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I've read various ideas about why the moon looks larger on the horizon. The most reasonable one in my opinion is that it is due to how our brain calculates (perceives) distance, with objects high above the horizon being generally further away than objects closer to the horizon.

But every once in a while, the moon looks absolutely huge and has a orange red color to it. Booth the size and color diminish as it moves further above the horizon. This does not seem to fit in with the regular perceived size changes that I already mentioned.

So what is the name of this giant orange red effect and what causes it?

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Same Phys.SE question: physics.stackexchange.com/q/25254/2451 –  Qmechanic Nov 23 '13 at 19:29
    
@Qmechanic Yeah, it got moved there when Astronomy folded. Hence why I put it back here. –  Larian LeQuella Nov 23 '13 at 21:13
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up vote 5 down vote accepted

Harvest Moon (Source, Wikipedia Commons)

The moon is generally called a "Harvest Moon" when it appears that way (i.e. large and red) in autumn, amongst a few other names. There are other names that are associated with specific timeframes as well. The colour is due to atmospheric scattering (Also known as Rayleigh scattering):

may have noticed that they always occur when the Sun or Moon is close to the horizon. If you think about it, sunlight or moonlight must travel through the maximum amount of atmosphere to get to your eyes when the Sun or Moon is on the horizon (remember that that atmosphere is a sphere around the Earth). So, you expect more blue light to be scattered from Sunlight or Moonlight when the Sun or Moon is on the horizon than when it is, say, overhead; this makes the object look redder.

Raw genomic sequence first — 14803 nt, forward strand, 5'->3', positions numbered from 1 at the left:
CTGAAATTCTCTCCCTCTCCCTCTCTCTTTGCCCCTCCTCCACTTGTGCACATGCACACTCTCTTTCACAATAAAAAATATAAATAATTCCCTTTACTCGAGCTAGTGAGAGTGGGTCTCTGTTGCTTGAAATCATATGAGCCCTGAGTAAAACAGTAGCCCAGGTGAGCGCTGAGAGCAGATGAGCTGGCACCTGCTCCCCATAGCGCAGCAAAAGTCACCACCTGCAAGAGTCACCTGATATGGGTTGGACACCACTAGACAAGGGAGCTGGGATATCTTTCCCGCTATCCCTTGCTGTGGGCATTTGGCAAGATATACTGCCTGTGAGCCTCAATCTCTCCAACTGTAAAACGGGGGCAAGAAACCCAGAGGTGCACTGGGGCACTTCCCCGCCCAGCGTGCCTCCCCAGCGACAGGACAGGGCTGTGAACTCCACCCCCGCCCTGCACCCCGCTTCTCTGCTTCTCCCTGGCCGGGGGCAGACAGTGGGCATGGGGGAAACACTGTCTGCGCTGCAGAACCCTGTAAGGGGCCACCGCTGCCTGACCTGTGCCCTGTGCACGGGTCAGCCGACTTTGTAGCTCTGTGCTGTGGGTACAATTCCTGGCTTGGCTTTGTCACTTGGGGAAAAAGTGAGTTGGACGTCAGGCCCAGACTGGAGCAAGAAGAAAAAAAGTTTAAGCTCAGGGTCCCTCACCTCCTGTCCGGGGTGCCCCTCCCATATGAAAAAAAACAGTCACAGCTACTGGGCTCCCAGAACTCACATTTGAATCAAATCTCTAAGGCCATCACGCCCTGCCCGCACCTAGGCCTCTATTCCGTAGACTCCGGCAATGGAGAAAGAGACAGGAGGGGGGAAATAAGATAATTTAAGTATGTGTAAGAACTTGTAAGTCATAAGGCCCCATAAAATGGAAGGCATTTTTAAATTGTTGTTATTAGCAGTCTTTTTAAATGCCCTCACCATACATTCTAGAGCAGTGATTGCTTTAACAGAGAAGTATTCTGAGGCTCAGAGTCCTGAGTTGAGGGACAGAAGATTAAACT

As to the size, that is commonly referred to as the "Moon Illusion", which may be a combination of many factors. The most common explanation is that the frame of reference just tricks our brains. Also, if you look straight up, the perceived distance is much smaller to our brains than the distance to the horizon. We don't perceive the sky to be a hemispherical bowl over us, but rather a much more shallow bowl. Just ask anyone to point to the halfway point between the horizon and zenith, and you will see that the angle tends to be closer to 30 degrees as opposed to the 45 it should be.

University of Wisconsin discussion on the Moon Illusion.

NASA discussion on moon illusion.

A graphical representation of this:

Optical Illusion illustrated

Dr. Phil Plait discusses the illusion in detail.

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